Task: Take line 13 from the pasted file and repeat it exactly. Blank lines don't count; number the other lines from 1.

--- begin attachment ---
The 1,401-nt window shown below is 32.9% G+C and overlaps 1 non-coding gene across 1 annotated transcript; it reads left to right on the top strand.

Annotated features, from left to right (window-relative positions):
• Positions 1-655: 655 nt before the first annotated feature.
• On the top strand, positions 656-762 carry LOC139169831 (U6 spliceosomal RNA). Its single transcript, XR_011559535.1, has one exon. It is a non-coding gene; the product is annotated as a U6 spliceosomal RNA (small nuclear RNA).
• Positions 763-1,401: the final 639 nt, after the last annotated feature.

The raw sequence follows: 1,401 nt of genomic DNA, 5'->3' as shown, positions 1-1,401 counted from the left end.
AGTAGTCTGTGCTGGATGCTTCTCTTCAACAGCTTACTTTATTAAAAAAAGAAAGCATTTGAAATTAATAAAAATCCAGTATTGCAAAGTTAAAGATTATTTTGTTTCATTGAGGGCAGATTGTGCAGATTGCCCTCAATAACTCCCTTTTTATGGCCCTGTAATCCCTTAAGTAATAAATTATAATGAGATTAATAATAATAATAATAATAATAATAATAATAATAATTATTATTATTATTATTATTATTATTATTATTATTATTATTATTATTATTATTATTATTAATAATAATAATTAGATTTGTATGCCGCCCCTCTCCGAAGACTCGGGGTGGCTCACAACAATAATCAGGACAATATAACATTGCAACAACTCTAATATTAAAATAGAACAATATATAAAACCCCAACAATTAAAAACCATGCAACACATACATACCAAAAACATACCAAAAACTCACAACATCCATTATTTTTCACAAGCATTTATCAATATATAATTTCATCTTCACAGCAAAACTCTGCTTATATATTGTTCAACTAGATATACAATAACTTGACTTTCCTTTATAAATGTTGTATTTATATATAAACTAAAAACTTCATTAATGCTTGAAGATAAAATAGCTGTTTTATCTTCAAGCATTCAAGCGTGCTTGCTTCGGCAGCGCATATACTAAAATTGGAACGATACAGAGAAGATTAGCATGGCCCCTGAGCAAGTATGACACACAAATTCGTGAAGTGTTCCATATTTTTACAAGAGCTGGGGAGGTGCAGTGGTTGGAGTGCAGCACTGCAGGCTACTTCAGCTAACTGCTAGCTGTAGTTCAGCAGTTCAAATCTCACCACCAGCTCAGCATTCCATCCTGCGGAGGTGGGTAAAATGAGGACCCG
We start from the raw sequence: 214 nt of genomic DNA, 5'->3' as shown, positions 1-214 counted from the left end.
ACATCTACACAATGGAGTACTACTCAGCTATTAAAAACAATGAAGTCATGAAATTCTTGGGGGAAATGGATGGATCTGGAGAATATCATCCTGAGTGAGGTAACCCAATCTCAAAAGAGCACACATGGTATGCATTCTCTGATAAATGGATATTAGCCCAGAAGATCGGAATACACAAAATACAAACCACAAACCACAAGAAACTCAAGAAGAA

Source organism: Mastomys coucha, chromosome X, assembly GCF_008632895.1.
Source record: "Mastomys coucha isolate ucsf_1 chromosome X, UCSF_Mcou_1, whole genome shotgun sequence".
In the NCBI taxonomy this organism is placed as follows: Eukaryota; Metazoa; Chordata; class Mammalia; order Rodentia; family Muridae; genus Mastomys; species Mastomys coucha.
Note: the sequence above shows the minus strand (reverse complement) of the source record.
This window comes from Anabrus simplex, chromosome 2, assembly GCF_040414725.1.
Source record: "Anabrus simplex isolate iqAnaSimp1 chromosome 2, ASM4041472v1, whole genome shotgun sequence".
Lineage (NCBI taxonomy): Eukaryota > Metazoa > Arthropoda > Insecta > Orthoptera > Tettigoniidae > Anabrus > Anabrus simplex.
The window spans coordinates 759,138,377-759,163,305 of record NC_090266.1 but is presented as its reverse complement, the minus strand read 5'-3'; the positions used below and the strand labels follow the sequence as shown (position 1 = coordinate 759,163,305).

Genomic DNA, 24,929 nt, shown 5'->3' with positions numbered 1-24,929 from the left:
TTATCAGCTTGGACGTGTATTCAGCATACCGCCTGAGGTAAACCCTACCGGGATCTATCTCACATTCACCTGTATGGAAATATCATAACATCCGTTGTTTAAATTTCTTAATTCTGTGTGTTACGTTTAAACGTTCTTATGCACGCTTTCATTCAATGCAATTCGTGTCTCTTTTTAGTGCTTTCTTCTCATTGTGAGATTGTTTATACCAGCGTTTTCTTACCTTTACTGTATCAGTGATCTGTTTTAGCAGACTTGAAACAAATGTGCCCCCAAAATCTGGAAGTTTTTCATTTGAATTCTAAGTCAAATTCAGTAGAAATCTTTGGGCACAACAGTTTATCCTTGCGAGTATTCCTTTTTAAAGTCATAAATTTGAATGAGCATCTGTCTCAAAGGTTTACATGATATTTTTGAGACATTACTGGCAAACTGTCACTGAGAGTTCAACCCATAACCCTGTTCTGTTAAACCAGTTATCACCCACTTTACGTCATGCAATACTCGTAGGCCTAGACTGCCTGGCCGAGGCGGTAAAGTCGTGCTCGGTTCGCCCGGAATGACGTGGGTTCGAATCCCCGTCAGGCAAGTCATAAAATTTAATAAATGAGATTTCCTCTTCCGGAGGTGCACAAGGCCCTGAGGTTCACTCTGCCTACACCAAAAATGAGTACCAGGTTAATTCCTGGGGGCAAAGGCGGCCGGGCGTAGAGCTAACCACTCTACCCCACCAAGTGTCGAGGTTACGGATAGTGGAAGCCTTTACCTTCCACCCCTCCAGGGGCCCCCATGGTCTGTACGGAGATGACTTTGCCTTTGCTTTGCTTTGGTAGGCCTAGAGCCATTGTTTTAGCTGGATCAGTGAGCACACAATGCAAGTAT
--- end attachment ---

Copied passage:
Note: the sequence above shows the minus strand (reverse complement) of the source record.